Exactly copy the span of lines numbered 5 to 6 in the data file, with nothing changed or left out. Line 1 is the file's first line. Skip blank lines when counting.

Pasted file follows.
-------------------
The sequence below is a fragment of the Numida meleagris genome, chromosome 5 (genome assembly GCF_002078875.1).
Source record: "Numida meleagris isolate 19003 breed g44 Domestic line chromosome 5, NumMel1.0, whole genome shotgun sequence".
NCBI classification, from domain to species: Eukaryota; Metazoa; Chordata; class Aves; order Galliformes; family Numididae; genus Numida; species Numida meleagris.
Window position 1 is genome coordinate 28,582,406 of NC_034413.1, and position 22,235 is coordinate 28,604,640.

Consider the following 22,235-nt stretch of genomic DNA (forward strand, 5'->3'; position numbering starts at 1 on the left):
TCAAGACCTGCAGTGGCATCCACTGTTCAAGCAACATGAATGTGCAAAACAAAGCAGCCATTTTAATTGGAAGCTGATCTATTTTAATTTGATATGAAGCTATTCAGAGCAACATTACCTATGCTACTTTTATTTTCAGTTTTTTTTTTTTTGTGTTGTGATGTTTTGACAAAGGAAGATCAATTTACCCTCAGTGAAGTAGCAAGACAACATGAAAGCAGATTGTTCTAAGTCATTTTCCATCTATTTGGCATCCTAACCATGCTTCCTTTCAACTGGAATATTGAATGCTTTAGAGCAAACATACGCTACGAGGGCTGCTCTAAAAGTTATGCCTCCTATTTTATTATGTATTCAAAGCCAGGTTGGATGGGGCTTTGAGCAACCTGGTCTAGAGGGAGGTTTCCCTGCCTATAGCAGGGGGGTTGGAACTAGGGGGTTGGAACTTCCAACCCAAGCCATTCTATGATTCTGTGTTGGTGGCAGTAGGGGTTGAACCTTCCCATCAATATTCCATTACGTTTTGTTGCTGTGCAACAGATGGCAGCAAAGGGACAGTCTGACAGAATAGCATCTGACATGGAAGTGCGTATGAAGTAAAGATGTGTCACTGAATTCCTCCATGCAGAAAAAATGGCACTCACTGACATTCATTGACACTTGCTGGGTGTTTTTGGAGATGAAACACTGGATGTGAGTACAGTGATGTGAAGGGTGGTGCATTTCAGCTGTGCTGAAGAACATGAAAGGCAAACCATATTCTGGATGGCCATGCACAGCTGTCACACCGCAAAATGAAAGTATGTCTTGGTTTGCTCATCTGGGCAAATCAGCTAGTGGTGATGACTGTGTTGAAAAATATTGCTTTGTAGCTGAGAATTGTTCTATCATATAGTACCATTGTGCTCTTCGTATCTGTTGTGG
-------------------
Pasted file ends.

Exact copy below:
Consider the following 22,235-nt stretch of genomic DNA (forward strand, 5'->3'; position numbering starts at 1 on the left):
TCAAGACCTGCAGTGGCATCCACTGTTCAAGCAACATGAATGTGCAAAACAAAGCAGCCATTTTAATTGGAAGCTGATCTATTTTAATTTGATATGAAGCTATTCAGAGCAACATTACCTATGCTACTTTTATTTTCAGTTTTTTTTTTTTTGTGTTGTGATGTTTTGACAAAGGAAGATCAATTTACCCTCAGTGAAGTAGCAAGACAACATGAAAGCAGATTGTTCTAAGTCATTTTCCATCTATTTGGCATCCTAACCATGCTTCCTTTCAACTGGAATATTGAATGCTTTAGAGCAAACATACGCTACGAGGGCTGCTCTAAAAGTTATGCCTCCTATTTTATTATGTATTCAAAGCCAGGTTGGATGGGGCTTTGAGCAACCTGGTCTAGAGGGAGGTTTCCCTGCCTATAGCAGGGGGGTTGGAACTAGGGGGTTGGAACTTCCAACCCAAGCCATTCTATGATTCTGTGTTGGTGGCAGTAGGGGTTGAACCTTCCCATCAATATTCCATTACGTTTTGTTGCTGTGCAACAGATGGCAGCAAAGGGACAGTCTGACAGAATAGCATCTGACATGGAAGTGCGTATGAAGTAAAGATGTGTCACTGAATTCCTCCATGCAGAAAAAATGGCACTCACTGACATTCATTGACACTTGCTGGGTGTTTTTGGAGATGAAACACTGGATGTGAGTACAGTGATGTGAAGGGTGGTGCATTTCAGCTGTGCTGAAGAACATGAAAGGCAAACCATATTCTGGATGGCCATGCACAGCTGTCACACCGCAAAATGAAAGTATGTCTTGGTTTGCTCATCTGGGCAAATCAGCTAGTGGTGATGACTGTGTTGAAAAATATTGCTTTGTAGCTGAGAATTGTTCTATCATATAGTACCATTGTGCTCTTCGTATCTGTTGTGG